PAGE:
Flutterby™! : born to greatness

Next unread comment / Catchup all unread comments User Account Info | Logout | XML/Pilot/etc versions | Long version (with comments) | Weblog archives | Site Map | | Browse Topics

born to greatness

2000-11-29 15:52:12+00 by Dan Lyke 4 comments

I think I've mentioned Strange Horizons here before, the online SF magazine that Mary Anne Mohanraj is a part of. I've been wondering at the decline of the heroic myth in American culture for a while. Horatio Alger stories are out of fashion, replaced by tales of people trapped by circumstance, too weak to make a stand, ala the wretched but well acclaimed American Beauty[Wiki]. Brains vs. Brawn: The Birthright Trend in Current Science Fiction Television Programming explores this trend: It's all very well if delivered tongue-in-cheek, but the message that some people are born to greatness, while the rest, no matter what their abilities, are meant to support them, smacks of a feudal sensibility. It's possible that this is nothing more than a bit of high fantasy sneaking into science fiction (Star Wars, with its knights and princesses, is the classic example of that), but it could also be a reflection of a societal inclination in America to trust the mystical over the rational. Strange as it may seem, the growing popularity of science fiction on television springs from the declining faith in education in American society. Like a priest's vocation, heroism is a calling, instead of a choice.

[ related topics: Interactive Drama Star Wars Erotic Technology and Culture ]

comments in ascending chronological order (reverse):

#Comment made: 2002-02-21 05:30:39+00 by: other_todd

I've been speculating on that too, Dan. I put an aside in a journal entry yesterday that I liked Diane Duane's So You Want To Be a Wizard more than the Harry Potter books in at least one key respect: In Rowling's universe, you're born to wizardry and that's that; in Duane's, you're only what you make of yourself - Horatio Alger-style wizardry, if you will. I even went so far as to suggest that this might be a case of British vs. American sensibilities, but I dunno - that's too pat. The thing is, I do believe it's been a tradition in this country to assume that anyone can haul themselves up by their bootstraps and become a hero, and I also think this has traditionally been a very popular message. So why is it in decline? Is it economic (traditionally the message has been the most popular in hard times)? Or is there some change in our national character I should worry about?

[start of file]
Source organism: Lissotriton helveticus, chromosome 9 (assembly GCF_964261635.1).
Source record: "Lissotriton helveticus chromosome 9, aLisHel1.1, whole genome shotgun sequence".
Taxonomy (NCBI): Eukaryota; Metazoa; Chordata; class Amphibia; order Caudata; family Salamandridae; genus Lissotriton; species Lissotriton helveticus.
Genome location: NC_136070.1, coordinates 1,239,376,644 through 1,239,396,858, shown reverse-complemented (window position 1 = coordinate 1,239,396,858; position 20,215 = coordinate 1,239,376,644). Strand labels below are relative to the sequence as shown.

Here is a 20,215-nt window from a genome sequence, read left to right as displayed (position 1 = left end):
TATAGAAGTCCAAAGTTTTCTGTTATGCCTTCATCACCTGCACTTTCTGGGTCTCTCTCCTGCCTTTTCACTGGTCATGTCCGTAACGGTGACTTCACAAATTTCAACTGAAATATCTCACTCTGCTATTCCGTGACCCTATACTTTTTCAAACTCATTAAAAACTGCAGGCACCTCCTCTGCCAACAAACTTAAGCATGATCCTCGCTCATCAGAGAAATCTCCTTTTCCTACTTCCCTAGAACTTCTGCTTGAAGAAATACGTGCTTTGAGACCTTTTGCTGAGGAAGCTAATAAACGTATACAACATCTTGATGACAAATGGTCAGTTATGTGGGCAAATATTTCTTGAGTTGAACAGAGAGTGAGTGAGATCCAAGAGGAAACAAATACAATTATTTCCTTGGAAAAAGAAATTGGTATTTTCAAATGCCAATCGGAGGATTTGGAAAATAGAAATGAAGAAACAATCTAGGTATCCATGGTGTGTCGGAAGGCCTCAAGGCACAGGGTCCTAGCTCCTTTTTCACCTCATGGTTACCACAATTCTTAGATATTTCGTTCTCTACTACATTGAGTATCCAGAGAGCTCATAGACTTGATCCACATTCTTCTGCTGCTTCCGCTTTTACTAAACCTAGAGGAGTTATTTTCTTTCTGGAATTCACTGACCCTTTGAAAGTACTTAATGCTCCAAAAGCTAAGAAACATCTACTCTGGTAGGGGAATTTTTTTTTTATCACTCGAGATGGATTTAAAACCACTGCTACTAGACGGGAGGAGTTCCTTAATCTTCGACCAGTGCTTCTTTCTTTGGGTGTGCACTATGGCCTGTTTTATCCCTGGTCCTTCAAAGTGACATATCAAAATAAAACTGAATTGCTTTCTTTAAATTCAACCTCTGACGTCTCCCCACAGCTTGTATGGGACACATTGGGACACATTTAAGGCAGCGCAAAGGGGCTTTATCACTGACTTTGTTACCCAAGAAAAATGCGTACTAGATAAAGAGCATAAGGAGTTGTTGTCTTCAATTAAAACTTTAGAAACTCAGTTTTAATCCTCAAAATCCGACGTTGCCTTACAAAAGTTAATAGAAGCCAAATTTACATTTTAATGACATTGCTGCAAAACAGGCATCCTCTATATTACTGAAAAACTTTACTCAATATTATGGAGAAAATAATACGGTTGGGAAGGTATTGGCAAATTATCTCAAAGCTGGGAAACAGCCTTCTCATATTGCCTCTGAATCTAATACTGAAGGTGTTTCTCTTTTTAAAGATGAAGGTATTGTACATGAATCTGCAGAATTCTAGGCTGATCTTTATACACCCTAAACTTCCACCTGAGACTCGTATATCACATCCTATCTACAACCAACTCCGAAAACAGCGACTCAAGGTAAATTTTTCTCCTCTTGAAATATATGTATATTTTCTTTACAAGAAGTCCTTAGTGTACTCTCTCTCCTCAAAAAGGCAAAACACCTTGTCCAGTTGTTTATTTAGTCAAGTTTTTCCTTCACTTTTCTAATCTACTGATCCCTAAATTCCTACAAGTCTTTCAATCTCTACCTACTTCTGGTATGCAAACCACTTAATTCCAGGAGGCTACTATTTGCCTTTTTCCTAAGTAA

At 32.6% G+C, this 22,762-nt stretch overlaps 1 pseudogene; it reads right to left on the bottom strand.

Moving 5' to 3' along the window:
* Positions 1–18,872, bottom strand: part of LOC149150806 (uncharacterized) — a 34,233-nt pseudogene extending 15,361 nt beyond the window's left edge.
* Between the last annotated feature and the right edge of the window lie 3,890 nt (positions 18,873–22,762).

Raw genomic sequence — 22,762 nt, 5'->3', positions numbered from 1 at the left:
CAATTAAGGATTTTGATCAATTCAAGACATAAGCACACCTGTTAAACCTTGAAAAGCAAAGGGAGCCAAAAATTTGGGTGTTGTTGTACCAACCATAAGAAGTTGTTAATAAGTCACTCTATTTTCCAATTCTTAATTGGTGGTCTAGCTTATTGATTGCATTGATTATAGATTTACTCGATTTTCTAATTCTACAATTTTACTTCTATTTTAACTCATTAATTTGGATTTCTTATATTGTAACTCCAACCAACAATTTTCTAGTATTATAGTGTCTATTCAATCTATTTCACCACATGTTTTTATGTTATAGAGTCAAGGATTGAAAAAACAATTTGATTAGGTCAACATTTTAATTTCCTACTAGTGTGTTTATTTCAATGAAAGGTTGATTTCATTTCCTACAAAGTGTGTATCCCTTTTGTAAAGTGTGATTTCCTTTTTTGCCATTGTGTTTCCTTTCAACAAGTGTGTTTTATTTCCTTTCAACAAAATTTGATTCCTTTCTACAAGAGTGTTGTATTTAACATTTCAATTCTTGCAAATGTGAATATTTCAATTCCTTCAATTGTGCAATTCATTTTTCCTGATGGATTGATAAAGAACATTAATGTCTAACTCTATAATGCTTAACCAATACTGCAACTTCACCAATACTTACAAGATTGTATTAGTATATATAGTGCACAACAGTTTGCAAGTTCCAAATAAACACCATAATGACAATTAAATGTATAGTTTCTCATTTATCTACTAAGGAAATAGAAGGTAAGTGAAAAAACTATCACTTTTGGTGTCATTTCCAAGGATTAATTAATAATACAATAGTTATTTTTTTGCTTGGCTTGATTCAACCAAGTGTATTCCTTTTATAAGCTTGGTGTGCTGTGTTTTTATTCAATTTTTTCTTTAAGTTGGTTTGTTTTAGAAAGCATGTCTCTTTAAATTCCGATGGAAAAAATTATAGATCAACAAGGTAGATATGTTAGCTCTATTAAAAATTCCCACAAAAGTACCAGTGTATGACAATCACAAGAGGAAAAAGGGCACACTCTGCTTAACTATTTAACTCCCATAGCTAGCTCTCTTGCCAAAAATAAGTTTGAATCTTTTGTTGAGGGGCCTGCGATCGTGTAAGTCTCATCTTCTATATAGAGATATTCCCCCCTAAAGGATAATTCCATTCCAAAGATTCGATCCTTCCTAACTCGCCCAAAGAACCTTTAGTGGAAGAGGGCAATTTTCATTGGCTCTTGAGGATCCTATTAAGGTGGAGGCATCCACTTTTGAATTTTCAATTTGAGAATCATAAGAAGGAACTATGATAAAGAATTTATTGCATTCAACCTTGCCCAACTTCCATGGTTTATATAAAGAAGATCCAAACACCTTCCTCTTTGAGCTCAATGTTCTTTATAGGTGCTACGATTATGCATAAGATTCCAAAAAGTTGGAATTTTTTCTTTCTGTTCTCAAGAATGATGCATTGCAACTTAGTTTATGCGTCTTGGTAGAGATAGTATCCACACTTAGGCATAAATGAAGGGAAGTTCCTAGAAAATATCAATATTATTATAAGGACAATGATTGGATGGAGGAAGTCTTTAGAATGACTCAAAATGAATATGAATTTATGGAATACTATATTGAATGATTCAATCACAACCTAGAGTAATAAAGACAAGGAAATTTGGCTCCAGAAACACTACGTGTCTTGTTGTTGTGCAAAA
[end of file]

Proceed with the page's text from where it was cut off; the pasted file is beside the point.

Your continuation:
#Comment made: 2002-02-21 05:30:39+00 by: Dan Lyke

I'm loathe to play "good old days" because most of the ways in which people think the good old days were better are wrong, but I think this is a change in our national character, and I think it's bad. The problem with the belief that anyone can achieve greatness is that it demands soul searching: Why am I not great? As the whole "handing my abilities over to a higher power" appeal of AA and similar programs show, people want to believe that they aren't in control, and need the crutch of appealing to something outside of themselves to change their own behavior and thinking. Personally I'd rather live in a culture where people believe they can, but aren't trying hard enough yet.

#Comment made: 2002-02-21 05:30:39+00 by: Larry Burton

I think ya'll are missing a little something on this. I don't know about ya'll but when I really immerse myself into a story, whether it's a book, a movie or a good tv show, I'm watching through the eyes of the hero. It may be that the message isn't that some people are born to greatness, but I'm (the person watching through the eyes of the hero) born to greatness. I guess the message all depends upon the perspective of the reader/viewer and the way one's imagination works.

#Comment made: 2002-02-21 05:30:40+00 by: Dan Lyke

Good point. I think I find it easier to identify with the ordinary person tossed into extraordinary circumstances than vice-versa, although in my first example of such a situation, Die Hard[Wiki], the rest of the ordinary people weren't much to speak of. And pouring water on the theory of "better in the old days", from then we got Superman[Wiki].